As an engineer at Airbnb, I do a LOT of interviewing. I talk to at least two to three people a week, but sometimes it’s as many as 5 or 6. All of my interview questions involve asking people a technical question that we can work through to generate real, working code.
Usually, I’ll whiteboard the question and we’ll spend a moment talking about possible approaches. But the goal is to get the candidate to start writing code quickly so we can get to a solution.
We’ve all been faced with the terrible, knowledge-based, “I could look that up in 1 minute but I don’t have a computer” question. Worse are the gotcha questions that you wouldn’t be able to solve unless you happen upon a moment of brilliant insight. The questions I ask aim to avoid that.
Good questions are fun and engaging for candidates. Good questions also always have a path forward. If the candidate is stuck, I should be able to give a hint that allows them to get unstuck but that doesn’t give everything away.
I like to arrive at some running code that solves at least a subset of the problem at the end of every interview. If my question just wasn’t going well with a candidate, getting something running keeps them from spiraling down a mental failure vortex, and allows them to relax and focus on the next interview.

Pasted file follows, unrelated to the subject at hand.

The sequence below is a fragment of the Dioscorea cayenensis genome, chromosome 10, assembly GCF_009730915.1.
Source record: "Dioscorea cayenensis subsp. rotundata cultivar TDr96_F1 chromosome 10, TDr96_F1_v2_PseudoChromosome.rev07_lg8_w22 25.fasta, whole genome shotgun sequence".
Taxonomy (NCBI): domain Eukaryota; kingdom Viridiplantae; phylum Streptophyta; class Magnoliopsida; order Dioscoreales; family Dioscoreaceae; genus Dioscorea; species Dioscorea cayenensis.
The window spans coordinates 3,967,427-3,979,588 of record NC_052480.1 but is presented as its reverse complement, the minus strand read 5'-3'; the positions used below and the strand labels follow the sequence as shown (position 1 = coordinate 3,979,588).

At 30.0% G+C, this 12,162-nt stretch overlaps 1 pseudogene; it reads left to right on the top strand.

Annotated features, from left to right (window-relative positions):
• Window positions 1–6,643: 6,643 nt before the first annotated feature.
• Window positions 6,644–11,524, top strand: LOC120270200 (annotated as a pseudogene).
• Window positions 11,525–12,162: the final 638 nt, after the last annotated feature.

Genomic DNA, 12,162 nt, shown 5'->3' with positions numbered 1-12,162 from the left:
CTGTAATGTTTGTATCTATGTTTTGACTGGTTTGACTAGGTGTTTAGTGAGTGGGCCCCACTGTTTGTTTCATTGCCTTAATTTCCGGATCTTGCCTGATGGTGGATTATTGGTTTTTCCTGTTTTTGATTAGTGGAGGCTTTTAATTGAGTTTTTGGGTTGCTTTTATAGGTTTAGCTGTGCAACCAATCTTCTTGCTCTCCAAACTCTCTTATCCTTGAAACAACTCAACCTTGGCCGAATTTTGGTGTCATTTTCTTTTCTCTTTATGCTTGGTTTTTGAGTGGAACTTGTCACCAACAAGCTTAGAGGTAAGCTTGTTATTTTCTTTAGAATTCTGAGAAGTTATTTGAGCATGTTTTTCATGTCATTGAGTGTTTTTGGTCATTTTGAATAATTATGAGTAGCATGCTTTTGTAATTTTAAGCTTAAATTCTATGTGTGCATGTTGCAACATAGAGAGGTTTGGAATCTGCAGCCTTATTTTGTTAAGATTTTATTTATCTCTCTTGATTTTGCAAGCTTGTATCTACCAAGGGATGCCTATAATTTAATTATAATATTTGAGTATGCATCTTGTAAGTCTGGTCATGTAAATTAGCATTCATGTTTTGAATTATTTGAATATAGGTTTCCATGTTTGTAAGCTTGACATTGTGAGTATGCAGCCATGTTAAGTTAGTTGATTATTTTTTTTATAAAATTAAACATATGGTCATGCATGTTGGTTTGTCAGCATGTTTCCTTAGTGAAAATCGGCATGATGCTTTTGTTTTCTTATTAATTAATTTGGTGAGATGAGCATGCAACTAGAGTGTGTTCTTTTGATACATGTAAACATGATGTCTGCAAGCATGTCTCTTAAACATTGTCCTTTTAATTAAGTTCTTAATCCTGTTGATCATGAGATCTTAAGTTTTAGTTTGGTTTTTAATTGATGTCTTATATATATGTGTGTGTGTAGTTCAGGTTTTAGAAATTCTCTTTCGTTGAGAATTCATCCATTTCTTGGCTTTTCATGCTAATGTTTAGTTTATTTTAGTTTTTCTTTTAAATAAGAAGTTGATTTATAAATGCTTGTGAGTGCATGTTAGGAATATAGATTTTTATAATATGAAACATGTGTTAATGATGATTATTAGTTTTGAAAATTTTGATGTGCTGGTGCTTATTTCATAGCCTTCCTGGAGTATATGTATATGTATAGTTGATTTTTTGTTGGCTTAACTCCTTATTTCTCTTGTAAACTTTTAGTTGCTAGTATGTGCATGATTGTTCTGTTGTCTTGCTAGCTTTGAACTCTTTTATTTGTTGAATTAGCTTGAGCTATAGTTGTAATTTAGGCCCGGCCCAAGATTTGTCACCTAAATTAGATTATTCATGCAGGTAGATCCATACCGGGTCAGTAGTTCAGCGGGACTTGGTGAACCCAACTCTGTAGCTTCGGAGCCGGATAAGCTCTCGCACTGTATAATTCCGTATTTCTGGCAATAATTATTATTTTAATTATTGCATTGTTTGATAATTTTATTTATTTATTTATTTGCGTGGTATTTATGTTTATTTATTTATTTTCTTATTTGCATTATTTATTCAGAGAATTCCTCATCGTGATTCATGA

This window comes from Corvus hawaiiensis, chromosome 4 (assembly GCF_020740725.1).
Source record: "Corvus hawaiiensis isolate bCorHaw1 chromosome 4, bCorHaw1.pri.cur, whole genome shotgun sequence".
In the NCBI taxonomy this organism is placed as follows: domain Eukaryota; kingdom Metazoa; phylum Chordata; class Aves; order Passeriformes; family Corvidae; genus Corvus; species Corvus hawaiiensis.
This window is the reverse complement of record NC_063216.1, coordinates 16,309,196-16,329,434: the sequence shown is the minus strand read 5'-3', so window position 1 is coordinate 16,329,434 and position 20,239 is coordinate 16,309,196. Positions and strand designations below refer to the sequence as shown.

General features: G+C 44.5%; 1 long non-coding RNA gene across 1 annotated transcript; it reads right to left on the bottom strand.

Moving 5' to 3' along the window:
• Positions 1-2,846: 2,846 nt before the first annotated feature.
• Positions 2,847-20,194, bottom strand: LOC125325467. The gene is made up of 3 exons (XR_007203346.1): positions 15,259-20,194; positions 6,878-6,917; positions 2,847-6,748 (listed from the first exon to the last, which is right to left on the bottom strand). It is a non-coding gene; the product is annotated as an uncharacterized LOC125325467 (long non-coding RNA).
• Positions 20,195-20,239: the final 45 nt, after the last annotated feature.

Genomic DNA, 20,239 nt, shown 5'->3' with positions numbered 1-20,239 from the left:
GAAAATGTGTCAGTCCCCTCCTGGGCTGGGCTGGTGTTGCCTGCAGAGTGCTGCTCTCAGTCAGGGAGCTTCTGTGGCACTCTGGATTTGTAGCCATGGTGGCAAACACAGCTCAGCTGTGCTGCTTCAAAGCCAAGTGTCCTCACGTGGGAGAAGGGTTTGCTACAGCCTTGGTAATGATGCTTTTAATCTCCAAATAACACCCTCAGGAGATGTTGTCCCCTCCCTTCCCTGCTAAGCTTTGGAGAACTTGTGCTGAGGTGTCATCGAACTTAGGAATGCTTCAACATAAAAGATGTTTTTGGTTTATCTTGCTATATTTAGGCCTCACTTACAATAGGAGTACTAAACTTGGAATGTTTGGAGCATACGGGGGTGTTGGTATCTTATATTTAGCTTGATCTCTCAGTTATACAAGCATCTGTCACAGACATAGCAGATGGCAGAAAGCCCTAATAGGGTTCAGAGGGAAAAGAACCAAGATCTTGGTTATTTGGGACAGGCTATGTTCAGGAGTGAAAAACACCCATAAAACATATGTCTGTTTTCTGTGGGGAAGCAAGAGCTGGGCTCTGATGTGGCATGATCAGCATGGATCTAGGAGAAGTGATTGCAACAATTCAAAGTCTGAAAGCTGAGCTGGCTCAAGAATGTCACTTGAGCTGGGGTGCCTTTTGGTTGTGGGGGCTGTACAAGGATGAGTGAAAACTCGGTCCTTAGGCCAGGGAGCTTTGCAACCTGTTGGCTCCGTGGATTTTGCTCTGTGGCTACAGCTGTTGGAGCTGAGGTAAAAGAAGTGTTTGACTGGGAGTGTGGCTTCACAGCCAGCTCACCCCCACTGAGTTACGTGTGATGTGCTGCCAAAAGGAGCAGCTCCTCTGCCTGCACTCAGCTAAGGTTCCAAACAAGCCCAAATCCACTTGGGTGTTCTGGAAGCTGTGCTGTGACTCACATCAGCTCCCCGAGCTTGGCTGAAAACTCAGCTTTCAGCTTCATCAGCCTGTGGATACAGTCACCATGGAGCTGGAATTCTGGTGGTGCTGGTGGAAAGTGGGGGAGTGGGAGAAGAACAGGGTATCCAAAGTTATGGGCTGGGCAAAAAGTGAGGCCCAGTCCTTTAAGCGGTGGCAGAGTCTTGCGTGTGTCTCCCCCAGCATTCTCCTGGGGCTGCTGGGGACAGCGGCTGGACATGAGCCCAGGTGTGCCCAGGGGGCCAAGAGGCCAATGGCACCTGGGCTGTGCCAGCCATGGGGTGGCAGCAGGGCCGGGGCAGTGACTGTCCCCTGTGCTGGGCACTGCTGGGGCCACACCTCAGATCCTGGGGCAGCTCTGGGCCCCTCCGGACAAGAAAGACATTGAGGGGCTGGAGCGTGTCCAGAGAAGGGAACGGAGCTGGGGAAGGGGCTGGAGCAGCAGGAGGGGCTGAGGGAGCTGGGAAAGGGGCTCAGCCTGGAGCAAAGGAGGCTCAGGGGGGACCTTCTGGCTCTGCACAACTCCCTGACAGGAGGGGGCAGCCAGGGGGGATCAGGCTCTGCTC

Preparing to Ask a Question
A lot of work happens before you ever see a particular interview question. First, I myself have probably solved it in one or two possible ways. The first time I solve it, I try to give myself the same constraints a candidate would have – limited time, no previous knowledge, no specific preparation.
Next, if I’m the one who came up with the question, I will ask it to a few of my coworkers to get a basic calibration. If someone else came up with the question, then I have probably sat in on (shadowed) a few interviews where the question was asked.
By the time I ask you, I am familiar enough to quickly know the various dead ends and blind alleys that you can fall into. I know of a few ways to steer you towards something that would work. Finally, I know how people of various experience and skill levels usually perform. I know enough to be amazed at your quick and clean approach. Alternatively, I’ve seen how good whiteboarding goes bad and results in spaghetti code that’s impossible to debug.
Don’t Leak the Questions!
When you publicly post a question that you were asked after interviewing, you are undoing weeks of work for your fellow engineers. In it’s place, you a creating weeks of new work as we develop, test, and calibrate on new questions.
During that calibration, we might ask your fellow engineers sub-optimal questions. They will have a bad time in their interviews, and will post rants about the sorry state of interviewing in engineering. Also, because we’re not calibrated, they might get undeserving feedback which causes them to miss out on their dream job.
Leaking interview questions is antithetical to what we’re trying to do as engineers. Our goal should be to spare our peers work – that’s what writing clean code and creating nice architecture is all about. Once software engineering becomes a real profession, there will be no need to ask our peers silly little puzzles to evaluate them. But until then, lets be professional and JUST SAY NO.